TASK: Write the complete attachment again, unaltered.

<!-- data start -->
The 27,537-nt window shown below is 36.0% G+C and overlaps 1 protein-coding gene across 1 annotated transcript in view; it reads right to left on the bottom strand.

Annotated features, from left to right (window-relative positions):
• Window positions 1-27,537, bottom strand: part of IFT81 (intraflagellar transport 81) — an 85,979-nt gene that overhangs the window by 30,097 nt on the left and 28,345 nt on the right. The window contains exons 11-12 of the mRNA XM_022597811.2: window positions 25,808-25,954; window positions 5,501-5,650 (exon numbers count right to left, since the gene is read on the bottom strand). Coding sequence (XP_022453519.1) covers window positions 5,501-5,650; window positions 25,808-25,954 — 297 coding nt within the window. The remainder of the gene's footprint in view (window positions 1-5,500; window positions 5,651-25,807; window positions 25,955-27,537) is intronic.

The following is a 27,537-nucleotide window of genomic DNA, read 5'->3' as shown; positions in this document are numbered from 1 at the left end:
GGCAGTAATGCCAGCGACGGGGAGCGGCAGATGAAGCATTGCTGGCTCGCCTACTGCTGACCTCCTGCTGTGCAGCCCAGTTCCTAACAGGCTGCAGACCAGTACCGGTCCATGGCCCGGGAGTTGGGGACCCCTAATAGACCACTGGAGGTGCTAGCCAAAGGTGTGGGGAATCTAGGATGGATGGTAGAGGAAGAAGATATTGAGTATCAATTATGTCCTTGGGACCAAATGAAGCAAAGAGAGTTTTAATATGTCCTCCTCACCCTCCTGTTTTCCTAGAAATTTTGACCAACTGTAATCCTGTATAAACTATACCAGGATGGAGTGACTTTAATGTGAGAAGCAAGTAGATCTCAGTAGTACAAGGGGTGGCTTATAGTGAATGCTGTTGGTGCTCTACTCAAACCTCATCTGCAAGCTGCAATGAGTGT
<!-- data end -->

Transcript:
The 27,537-nt window shown below is 36.0% G+C and overlaps 1 protein-coding gene across 1 annotated transcript in view; it reads right to left on the bottom strand.

Annotated features, from left to right (window-relative positions):
• Window positions 1-27,537, bottom strand: part of IFT81 (intraflagellar transport 81) — an 85,979-nt gene that overhangs the window by 30,097 nt on the left and 28,345 nt on the right. The window contains exons 11-12 of the mRNA XM_022597811.2: window positions 25,808-25,954; window positions 5,501-5,650 (exon numbers count right to left, since the gene is read on the bottom strand). Coding sequence (XP_022453519.1) covers window positions 5,501-5,650; window positions 25,808-25,954 — 297 coding nt within the window. The remainder of the gene's footprint in view (window positions 1-5,500; window positions 5,651-25,807; window positions 25,955-27,537) is intronic.

The following is a 27,537-nucleotide window of genomic DNA, read 5'->3' as shown; positions in this document are numbered from 1 at the left end:
GGCAGTAATGCCAGCGACGGGGAGCGGCAGATGAAGCATTGCTGGCTCGCCTACTGCTGACCTCCTGCTGTGCAGCCCAGTTCCTAACAGGCTGCAGACCAGTACCGGTCCATGGCCCGGGAGTTGGGGACCCCTAATAGACCACTGGAGGTGCTAGCCAAAGGTGTGGGGAATCTAGGATGGATGGTAGAGGAAGAAGATATTGAGTATCAATTATGTCCTTGGGACCAAATGAAGCAAAGAGAGTTTTAATATGTCCTCCTCACCCTCCTGTTTTCCTAGAAATTTTGACCAACTGTAATCCTGTATAAACTATACCAGGATGGAGTGACTTTAATGTGAGAAGCAAGTAGATCTCAGTAGTACAAGGGGTGGCTTATAGTGAATGCTGTTGGTGCTCTACTCAAACCTCATCTGCAAGCTGCAATGAGTGT